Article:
If you actively use social networks and instant messengers you may have noticed in recent days that many people are using an app to age or rejuvenate their photos.
Currently several offer this possibility, however, one of the most popular is, without a doubt, FaceApp, which delivers surprisingly convincing effects.
Proof of this is that it has been virtualized in recent weeks, gaining a rating of 4.8 stars in the App Store and beating the mark of the 482,000 reviews.
As with all apps that work with photo editing, there is a certain concern for privacy – are images sent or not sent to the company servers after all? The short answer is not all.
When we open FaceApp (an application that has already been in controversy ), it is necessary to grant permission to access our image library, once this is done, the photos are displayed in a grid so that the user can select over which one wants to apply the effects.
The good news is that not all the photos in the gallery are sent to FaceApp servers, only those that are edited by the application.
The information was proven by Will “Chronic Strafach (creator of the Guardian Firewall app for iOS), which analyzed network data to find out exactly what FaceApp did with our data:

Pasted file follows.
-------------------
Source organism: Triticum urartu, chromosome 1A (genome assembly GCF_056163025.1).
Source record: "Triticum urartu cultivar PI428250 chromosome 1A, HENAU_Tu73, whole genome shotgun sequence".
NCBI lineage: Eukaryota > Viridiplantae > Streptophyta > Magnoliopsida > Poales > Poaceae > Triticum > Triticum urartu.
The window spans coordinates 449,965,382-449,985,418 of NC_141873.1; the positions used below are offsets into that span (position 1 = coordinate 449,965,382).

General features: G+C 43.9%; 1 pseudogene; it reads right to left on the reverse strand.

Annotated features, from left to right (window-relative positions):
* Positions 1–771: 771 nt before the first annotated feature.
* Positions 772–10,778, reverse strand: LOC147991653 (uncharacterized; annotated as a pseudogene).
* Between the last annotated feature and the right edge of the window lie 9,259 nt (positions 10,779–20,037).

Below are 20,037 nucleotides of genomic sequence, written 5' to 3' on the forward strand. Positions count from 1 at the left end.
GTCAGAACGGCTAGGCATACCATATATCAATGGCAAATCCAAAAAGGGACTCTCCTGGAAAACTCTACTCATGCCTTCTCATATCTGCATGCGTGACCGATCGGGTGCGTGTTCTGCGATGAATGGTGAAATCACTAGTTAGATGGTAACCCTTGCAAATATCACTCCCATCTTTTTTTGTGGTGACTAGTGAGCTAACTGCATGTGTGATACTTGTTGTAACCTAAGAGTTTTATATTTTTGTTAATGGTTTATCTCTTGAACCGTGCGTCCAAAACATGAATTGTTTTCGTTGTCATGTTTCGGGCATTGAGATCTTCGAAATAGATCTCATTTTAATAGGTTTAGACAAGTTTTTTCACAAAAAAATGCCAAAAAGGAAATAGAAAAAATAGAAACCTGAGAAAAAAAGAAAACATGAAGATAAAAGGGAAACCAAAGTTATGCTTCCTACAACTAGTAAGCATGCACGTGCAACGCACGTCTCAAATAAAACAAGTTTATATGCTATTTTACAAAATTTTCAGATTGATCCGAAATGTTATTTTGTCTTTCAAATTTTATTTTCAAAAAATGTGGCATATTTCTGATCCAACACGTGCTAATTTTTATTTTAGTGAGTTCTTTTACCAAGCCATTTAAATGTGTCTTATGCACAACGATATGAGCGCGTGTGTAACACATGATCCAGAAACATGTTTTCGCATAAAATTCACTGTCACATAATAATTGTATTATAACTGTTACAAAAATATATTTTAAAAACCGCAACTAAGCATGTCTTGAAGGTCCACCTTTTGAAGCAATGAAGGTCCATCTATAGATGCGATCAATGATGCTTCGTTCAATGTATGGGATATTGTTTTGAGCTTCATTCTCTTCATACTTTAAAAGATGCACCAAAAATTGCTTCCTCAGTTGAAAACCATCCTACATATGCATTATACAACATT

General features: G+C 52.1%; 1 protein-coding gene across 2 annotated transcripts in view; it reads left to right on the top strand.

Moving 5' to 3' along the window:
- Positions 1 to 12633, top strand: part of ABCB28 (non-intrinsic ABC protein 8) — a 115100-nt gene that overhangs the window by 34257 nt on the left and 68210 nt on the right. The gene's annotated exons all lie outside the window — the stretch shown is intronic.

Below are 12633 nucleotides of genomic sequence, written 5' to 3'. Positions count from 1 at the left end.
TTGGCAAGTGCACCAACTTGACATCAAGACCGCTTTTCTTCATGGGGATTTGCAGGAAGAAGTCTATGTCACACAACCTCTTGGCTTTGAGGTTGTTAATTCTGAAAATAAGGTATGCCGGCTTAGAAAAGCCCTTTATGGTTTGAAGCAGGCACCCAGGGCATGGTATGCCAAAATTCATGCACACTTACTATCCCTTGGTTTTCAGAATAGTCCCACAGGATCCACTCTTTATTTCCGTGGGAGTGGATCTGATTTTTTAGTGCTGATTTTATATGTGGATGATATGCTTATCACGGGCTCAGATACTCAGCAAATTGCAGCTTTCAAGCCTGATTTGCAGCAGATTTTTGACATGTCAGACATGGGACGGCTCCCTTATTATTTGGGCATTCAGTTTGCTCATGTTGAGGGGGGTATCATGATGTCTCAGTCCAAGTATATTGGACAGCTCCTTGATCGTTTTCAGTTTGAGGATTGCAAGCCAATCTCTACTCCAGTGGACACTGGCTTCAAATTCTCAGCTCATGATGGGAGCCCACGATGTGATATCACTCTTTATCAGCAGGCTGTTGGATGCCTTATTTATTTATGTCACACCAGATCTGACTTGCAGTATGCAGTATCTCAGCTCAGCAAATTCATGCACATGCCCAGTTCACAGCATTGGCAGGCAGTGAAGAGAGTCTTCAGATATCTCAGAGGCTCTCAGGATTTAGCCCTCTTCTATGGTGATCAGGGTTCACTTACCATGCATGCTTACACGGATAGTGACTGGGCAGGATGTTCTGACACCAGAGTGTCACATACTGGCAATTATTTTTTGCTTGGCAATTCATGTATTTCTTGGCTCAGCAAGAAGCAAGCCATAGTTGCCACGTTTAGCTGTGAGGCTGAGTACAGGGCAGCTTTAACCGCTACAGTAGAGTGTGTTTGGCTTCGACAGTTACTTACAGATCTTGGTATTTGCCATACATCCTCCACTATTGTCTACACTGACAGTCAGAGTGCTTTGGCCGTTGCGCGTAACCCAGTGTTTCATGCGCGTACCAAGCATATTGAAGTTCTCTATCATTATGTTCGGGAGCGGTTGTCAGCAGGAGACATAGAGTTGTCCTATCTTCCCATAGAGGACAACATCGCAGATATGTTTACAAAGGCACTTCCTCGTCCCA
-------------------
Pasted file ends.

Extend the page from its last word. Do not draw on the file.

I tried to replicate what many people are suspecting with FaceApp supposedly sending the entire photo library to their remote servers, but I have not seen this activity happen.
Despite the good news, again, the edited photos need to be sent to the app’s servers, seeing that the effects are applied remotely, not locally (so images need to be uploaded).
While it is not something that is really worrying to many users, the problem is that this information is not clearly explained in the application itself.
A lot of people are even aware that edited images will stop at servers so that information processing is done, so those most concerned about privacy should stay away from the app.
It would be interesting if strict transparency policies were charged to this type of app by Apple and Google, seeing that not everyone feels really comfortable using an app without knowing exactly what it does with personal data.